I know it sounds ludicrous, but investors often overlook the people in charge of protecting their investments. The idea of gauging a company's leadership plays second-fiddle to other categories of analysis. However, at Fool.com we believe careful study of effective leadership is one of the most important areas of evaluating long-term winning investments.

We like CEOs who actually work for shareholders like us. After all, we're the true owners of the business. When you're deciding whether to invest in a company, failing to vet its CEO is a big mistake. In fact, if you've overlooked the study of a company's leadership, then that's the one important area you should know about before finalizing your investment in the company.

After reviewing thousands of companies over dozens of years, we've found several crucial characteristics of quality management. Today, we'll size up the recent performance of Wells Fargo's (NYSE: WFC) leadership.

How much skin do they have in the game?
Are Wells Fargo CEO John Stumpf's interests aligned with shareholders? Here's how the Wells Fargo CEO's ownership compares to that of other companies in the industry.

CEO, Company

Shares Owned

% of Shares Outstanding

Insider Ownership Market Value (in millions)

John Stumpf, Wells Fargo




Richard Davis, US Bancorp




James Dimon, JPMorgan Chase




Brian Moynihan, Bank of America




Source: Capital IQ, a division of Standard & Poor's. Shares are common stock equivalents only and do not include options, awards, and other forms of compensation.

John Stumpf actually owns $14 million worth of Wells Fargo, or 0.01% of shares outstanding. We Fools prefer CEOs who have higher ownership stakes in their businesses, since that better aligns their interests with shareholders'. However, while we think high insider ownership is a good sign, low insider ownership isn't necessarily a bad one. CEOs may be relatively new, or may have a low percent of shares outstanding, but a high total value of ownership.

How well are they using your money?
Return on equity can help investors determine how adeptly management gets the job done. This metric combines how well management is expanding profitability, managing assets, and using financial leverage, all in one ratio. While return on equity isn't foolproof -- managers can manipulate it with excessive leverage, for example -- it does an excellent job of suggesting how effective managers are, and how well they can generate high returns on investors' capital.

Here's a look at Wells Fargo's recent return on equity:

Wells Fargo's current return on equity falls below its five-year average. While recent economic conditions have been challenging, declining return on equity shows either that management hasn't been able to control costs and manage assets, or that it has failed to move into higher-return businesses over the past five years. Relative to its peers, Wells Fargo has done a pretty good job of navigating the financial waters. ROE should remain lower across the financial industry versus the housing-inflated ROE highs of the middle of last decade.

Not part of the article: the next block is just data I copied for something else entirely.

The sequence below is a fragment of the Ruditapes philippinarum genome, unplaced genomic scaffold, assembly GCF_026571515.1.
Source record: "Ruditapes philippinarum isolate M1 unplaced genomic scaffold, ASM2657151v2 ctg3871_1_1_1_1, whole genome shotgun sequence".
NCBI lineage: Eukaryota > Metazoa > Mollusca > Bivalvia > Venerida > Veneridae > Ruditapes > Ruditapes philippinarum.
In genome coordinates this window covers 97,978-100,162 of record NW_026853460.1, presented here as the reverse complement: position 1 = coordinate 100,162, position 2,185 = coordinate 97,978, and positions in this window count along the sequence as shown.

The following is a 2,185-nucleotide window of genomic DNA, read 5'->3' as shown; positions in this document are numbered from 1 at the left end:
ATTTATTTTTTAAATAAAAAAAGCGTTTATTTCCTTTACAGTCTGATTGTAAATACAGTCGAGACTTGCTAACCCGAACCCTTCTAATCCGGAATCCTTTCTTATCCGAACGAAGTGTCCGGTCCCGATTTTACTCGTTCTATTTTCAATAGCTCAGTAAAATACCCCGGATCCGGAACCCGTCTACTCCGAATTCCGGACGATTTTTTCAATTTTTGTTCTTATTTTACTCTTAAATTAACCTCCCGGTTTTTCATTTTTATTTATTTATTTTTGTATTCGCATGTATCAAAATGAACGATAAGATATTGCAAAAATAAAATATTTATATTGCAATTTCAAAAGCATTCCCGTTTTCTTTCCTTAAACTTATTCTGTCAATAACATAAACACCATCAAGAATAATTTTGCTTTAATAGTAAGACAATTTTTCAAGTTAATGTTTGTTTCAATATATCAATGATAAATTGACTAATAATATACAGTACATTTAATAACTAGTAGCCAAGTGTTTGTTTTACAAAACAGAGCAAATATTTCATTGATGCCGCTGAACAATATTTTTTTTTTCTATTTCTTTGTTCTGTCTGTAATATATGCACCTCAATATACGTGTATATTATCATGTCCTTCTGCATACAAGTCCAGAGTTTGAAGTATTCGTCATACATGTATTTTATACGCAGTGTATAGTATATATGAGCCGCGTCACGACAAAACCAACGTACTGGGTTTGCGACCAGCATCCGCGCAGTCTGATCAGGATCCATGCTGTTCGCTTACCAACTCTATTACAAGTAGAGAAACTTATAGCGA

How productive are their workers?
Revenue per employee provides another way to gauge a CEO's effectiveness. If this metric is declining, the company might have a bloated organizational structure or too many extra employees toiling away at new initiatives that just aren't working out. Either possibility would hint that management isn't effectively running the organization.

Source: Capital IQ, a division of Standard & Poor's.

As you can see, Wells Fargo's revenue per employee has moved above its five-year average. Rising revenue per employee can suggest that management is getting better at controlling costs or encouraging more productivity from its workers. To better see whether Wells Fargo's management is excelling in this area, let's compare the company to its peer group once again:





Last Year's Revenue Per Employee Vs. 5-Year Average

Wells Fargo





US Bancorp (NYSE: USB)





JPMorgan Chase (NYSE: JPM)





Bank of America (NYSE: BAC)





Source: Capital IQ, a division of Standard & Poor's. Dollar figures in thousands.

Wells Fargo's revenue per employee isn't just rising -- it's better than its combined peer group. That's quite an impressive feat. The significant drop in 2008 came from massive provisions for loan losses which drove the company's revenue line down. After the post-crash consolidation, the company actually managed to boost its revenue per employee to levels greater than 2008, probably thanks to shedding some redundancies within its Wachovia unit.

These are just a few of the factors we look for in a company's management. If you can find leaders who continually give shareholders high returns on their capital, and align their interests with yours, you've got a better chance to enjoy market-beating returns for the long haul.

Jeremy Phillips owns shares of no companies listed above. Try any of our Foolish newsletter services free for 30 days. The Motley Fool has a disclosure policy.